1978 marked the beginning of the end for Disco. People grew tired of the
hedonistic lifestyle that accompanied the shallow, vapid music. But while Disco
would retreat from its dominance over the airwaves, it didn't completely go
away. Elements of disco live on in Hip Hop, House, New Wave, Techno, Rave, and
Dance Pop. And that's fine. Just so long as it doesn't try to take over the
world again. :)
The release of Who Are You
by The Who
by the death of Keith Moon, three weeks later from
an overdose of
. While the album was a commercial hit, the band was falling
apart between grueling tours, drug and alchohol abuse, and internal friction.
As Who albums go, this one is a bit of a bust for me. Sure, the title track was
huge (and is now forever associated with CSI
), but nothing great stands
out for me. The synthesizers and orchestral arrangements are a bit thick, and
too prominent in the overall mix. It's not that I hate either, it's that there's
a right way and wrong way for them to be used and on this album, Townsend gets
it wrong more often than right. Of course, that's just my opinion. He and
everyone else can tell me to sod off.
For example, "New Song" is a "fuck you" to commercial radio but the synthesizer
makes it sound silly and trite. "Had Enough" has its own rebellious qualities
but the string arrangement makes it sound like they're trying to sweeten the
song. "Guitar and Pen" comes across as witty but "Trick of the Light" is a bit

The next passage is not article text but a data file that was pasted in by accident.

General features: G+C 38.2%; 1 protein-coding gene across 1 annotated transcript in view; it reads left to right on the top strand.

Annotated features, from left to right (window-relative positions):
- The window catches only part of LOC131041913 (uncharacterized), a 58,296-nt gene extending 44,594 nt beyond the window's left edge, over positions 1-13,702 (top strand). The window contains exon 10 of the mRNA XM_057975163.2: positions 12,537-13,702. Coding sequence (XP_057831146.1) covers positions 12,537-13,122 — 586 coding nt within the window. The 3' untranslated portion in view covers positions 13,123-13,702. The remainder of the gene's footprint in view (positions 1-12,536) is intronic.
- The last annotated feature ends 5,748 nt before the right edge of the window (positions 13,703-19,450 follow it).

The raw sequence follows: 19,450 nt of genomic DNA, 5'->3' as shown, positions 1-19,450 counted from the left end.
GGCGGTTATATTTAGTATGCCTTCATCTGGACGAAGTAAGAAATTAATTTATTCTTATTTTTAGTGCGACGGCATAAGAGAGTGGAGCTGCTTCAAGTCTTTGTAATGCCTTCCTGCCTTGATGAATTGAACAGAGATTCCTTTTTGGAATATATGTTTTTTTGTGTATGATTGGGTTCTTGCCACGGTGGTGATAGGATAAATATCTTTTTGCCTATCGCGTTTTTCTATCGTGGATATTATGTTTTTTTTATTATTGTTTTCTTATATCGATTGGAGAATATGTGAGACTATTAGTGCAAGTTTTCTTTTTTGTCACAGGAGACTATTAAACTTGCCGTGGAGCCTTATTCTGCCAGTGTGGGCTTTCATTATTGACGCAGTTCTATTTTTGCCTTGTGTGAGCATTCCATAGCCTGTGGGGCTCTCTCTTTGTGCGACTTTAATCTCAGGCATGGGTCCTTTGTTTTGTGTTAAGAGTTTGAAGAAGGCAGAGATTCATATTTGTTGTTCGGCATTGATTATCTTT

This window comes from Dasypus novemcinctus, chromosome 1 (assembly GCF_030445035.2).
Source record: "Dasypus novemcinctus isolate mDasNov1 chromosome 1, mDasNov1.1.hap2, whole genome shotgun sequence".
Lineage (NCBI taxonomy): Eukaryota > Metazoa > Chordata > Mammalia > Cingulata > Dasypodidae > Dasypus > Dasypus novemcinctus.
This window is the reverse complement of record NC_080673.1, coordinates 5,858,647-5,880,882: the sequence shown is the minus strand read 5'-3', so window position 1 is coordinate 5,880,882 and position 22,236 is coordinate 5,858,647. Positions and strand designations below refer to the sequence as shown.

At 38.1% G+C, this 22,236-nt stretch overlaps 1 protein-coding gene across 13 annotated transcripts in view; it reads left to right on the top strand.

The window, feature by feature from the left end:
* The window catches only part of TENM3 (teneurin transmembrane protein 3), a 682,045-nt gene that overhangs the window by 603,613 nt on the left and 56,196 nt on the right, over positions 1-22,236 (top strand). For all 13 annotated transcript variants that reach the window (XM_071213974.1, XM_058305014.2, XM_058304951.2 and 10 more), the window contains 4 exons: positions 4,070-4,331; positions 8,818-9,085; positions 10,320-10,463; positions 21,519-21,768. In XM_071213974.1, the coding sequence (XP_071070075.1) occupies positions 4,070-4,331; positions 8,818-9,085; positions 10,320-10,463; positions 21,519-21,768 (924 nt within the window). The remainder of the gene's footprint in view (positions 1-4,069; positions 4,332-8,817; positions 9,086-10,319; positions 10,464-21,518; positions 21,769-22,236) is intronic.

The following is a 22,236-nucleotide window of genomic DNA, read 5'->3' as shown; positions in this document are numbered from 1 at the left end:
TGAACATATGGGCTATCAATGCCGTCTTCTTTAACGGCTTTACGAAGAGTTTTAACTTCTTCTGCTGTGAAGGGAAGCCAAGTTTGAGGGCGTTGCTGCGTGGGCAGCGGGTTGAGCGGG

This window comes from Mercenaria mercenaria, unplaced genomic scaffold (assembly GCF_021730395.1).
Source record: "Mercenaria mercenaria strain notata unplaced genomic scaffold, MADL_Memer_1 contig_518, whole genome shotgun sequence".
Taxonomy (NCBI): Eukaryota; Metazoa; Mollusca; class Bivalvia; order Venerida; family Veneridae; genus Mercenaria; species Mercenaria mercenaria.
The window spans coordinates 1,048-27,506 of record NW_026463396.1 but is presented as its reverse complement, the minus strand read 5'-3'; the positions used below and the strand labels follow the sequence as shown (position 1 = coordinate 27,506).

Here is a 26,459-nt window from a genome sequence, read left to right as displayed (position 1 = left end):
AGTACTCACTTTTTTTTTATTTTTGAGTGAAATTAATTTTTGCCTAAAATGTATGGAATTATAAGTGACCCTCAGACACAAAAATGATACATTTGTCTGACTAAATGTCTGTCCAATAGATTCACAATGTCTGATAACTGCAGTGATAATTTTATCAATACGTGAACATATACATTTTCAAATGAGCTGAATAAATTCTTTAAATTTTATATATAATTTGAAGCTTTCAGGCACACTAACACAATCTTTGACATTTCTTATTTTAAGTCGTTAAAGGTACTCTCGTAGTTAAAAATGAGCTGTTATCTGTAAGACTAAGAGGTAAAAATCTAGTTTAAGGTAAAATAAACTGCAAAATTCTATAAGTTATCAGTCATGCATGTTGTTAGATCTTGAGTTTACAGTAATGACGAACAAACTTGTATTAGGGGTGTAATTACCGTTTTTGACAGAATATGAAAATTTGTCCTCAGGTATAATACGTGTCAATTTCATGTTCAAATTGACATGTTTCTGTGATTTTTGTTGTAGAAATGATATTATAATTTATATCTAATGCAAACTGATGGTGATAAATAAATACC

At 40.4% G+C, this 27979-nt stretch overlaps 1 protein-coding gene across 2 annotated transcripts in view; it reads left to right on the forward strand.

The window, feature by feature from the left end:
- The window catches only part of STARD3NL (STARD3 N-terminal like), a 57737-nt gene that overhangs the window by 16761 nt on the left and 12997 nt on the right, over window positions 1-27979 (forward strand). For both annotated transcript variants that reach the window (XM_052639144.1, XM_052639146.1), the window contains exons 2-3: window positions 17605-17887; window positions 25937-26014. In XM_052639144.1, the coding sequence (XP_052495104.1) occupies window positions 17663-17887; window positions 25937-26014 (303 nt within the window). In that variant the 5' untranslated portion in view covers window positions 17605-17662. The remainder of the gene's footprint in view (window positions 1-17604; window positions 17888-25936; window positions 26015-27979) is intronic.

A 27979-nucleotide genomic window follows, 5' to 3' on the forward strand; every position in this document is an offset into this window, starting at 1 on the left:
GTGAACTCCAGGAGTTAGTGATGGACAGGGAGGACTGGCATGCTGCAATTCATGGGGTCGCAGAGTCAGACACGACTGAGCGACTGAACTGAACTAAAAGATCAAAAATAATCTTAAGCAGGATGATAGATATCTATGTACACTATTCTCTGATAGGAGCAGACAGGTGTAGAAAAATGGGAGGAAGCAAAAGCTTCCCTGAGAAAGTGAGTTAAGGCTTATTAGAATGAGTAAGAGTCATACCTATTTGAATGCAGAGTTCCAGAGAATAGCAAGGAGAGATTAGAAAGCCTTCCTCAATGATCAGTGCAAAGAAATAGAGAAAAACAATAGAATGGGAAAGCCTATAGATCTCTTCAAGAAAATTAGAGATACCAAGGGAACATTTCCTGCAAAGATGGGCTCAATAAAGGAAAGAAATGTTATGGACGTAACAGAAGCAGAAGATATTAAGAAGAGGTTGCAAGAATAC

dull. "Love Is Coming Down" is unlistenable and the strings only make it worse.
On "Music Must Change" the synths are there to rescue the song. Moon couldn't
play the song's 6/8 time (something I just learned) so the synths keep the song
moving along. Entwistle's "905" is an example of getting it right. It's a sci-fi
tale and the synths help to set the mood, getting bits of robot chatter to
dominate the background. It also works on "Sister Disco", where the synths give
you the feeling that you're in a 70's discotheque.
If Moon had been healthy, this would've been a different album. Instead, it
heralds the beginning of the end for The Who. As it stands, the title track is
what draws people to this album, plus the fact that it's Moon's last.
With Led Zeppelin in decline after Presence
drug use becoming a performance issue, the scene was ripe for something new: And
was it. Their self-titled debut is a landmark album in rock
Eddie's guitar work spawned a generation of imitators. Legions of teenage boys
mimiced him with air guitar solos. And there were plenty of professional
copycats too. David Lee Roth got almost as much attention for strutting around
the stage and his caterwauling vocals. The man was a human peacock. Still is.
While Michael Anthony and Alex Van Halen never enjoyed the celebrity worship
that the other two enjoyed, their work on this album was meritorious.
"Runnin' With the Devil", "Eruption", the cover of the Kinks' "You
Really Got Me", "Ain't Talkin' 'bout Love", and "Jamie's Cryin'" have all
enjoyed ample air play. But the other tracks were decent too. "Atomic Punk" and
the slow number, "Little Dreamer", stand out. And my favorite is "Ice Cream
You'll be surprised to know that this is the only Van Halen album in my